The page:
Superalloys - High Temperature


Credit Hours:


Learning Objective:

Analyze and understand the physical metallurgy of superalloys and other high temperature structural alloys; understand processing - microstructure/defect - property relationships; understand and apply basic alloy selection and design strategies for engineering components; obtain basic understanding of computational materials engineering design tools as they apply to superalloys


Superalloys are Fe-, Ni-, and Co-based alloys possessing an exceptional balance of properties that typically include high-temperature strength, oxidation/corrosion resistance, toughness, and microstructure stability. These alloys are used in industries ranging from chemical processing, to nuclear power, to aerospace. This course will cover the fundamentals of the physical metallurgy, processing routes and manufacturing, high temperature deformation mechanisms, and corrosion/oxidation mechanisms related to superalloys. Basic principles of lifing and identification of failure mechanisms of superalloy components will be covered. Material design and selection strategies for practical industrial applications will be presented. Beyond superalloys, we will study emerging structural alloys that include ultra-high-temperature refractory silicides and borosilicides, refractory alloys, and intermetallics.

Topics Covered:

  1. Introduction to materials for high-temperature applications
  2. Physical metallurgy of superalloys
  3. High temperature mechanical properties of superalloys
  4. Processing and manufacturing of superalloys
  5. Environmental degradation (oxidation, corrosion, irradiation)
  6. Failure analysis of superalloys
  7. Future trends in structural alloy design and development


B.S. in Materials Engineering, Aerospace, or Mechanical Engineering or related field; or familiarity with basic Materials Science and Engineering principles and concepts that include crystal structures (face-centered cubic, intermallics), mechanical properties (tension/compression, creep, fatigue), and metallic alloy phase diagrams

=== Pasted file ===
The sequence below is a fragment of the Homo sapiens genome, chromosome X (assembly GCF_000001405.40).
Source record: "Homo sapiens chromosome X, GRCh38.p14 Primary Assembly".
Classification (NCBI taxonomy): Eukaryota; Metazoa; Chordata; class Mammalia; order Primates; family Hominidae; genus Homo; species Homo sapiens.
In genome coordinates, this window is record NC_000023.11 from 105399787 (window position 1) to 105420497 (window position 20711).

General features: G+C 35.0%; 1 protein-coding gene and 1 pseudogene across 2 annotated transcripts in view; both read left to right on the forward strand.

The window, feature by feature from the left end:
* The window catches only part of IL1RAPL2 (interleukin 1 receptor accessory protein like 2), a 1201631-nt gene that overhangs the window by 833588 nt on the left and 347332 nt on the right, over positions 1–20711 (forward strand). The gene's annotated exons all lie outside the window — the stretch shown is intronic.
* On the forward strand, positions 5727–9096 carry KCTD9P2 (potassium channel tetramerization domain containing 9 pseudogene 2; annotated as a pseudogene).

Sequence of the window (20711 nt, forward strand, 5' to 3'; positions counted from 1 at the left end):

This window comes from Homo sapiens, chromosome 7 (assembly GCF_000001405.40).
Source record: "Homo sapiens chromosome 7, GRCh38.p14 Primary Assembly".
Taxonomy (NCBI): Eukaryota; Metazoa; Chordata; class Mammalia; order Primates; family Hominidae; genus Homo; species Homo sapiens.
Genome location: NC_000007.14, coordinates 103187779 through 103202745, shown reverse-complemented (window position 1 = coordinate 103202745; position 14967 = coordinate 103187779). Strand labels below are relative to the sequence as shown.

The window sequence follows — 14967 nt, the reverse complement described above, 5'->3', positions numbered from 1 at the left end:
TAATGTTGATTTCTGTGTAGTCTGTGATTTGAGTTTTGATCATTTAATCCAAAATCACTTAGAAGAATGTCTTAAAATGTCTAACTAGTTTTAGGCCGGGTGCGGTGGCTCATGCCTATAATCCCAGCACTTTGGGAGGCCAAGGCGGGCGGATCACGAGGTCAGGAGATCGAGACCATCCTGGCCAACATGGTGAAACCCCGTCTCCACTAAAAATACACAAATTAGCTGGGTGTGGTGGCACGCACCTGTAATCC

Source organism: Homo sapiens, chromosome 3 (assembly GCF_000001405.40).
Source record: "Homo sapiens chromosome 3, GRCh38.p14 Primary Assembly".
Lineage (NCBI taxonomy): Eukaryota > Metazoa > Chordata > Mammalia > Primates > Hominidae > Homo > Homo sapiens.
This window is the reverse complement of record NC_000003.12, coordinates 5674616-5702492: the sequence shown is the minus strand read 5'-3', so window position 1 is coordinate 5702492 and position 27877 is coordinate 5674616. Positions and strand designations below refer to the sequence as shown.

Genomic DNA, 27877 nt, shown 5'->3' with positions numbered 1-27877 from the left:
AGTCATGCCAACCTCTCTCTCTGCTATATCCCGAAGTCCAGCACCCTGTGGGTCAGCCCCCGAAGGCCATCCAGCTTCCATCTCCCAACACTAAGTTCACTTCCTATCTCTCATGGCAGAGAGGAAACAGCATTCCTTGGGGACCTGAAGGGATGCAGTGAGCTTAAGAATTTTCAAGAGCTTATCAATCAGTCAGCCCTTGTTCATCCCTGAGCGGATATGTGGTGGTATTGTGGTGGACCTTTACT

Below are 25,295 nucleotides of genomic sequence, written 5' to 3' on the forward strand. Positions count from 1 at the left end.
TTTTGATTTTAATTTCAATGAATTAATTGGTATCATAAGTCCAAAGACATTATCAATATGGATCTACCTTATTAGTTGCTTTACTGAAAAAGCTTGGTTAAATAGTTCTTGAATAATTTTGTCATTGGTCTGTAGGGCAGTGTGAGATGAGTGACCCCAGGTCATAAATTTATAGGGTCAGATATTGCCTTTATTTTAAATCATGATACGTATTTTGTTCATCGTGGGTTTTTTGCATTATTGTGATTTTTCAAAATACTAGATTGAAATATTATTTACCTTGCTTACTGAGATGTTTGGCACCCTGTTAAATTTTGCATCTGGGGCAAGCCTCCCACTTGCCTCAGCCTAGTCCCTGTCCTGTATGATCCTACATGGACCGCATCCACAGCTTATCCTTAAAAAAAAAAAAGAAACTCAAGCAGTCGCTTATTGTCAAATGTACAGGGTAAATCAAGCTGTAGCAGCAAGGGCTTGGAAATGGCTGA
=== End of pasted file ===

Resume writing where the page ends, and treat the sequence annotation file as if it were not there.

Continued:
Applied / Theory:

60 / 40

Web Address:

Web Content:

Syllabus, Grades, Lecture Notes, Homework, Solutions, Quizzes


Homework problem sets will be provided and will be due on a weekly basis.


Working in small teams (3 - 4 students), the students will seek to identify an appropriate alloy and coating (if application) system given a mock component design specification. The selection process will be documented in a final report due at the end of the semester. The final report must include detailed background about the alloy and coating system (chemistry, microstructure, processing/manufacturing routes) and specific reasons why, based on mechanical properties, environmental degradation resistance, etc, the given alloy and coating system was chosen.


A midterm exam and final exam will be administered.


Roger C. Reed, The Superalloys - Fundamentals and Applications, 1st ed. or higher, Cambridge University Press, 2006, 978-0-521-85904-2 (hardback), 978-0-511-54128-5 (online)

Computer Requirements:

Proed minimum requirements

Other Requirements:

A computer with internet access and some form of conferencing capability (Skype, Webex, etc) to meet with final report team members will be needed.

ProEd Minimum Requirements: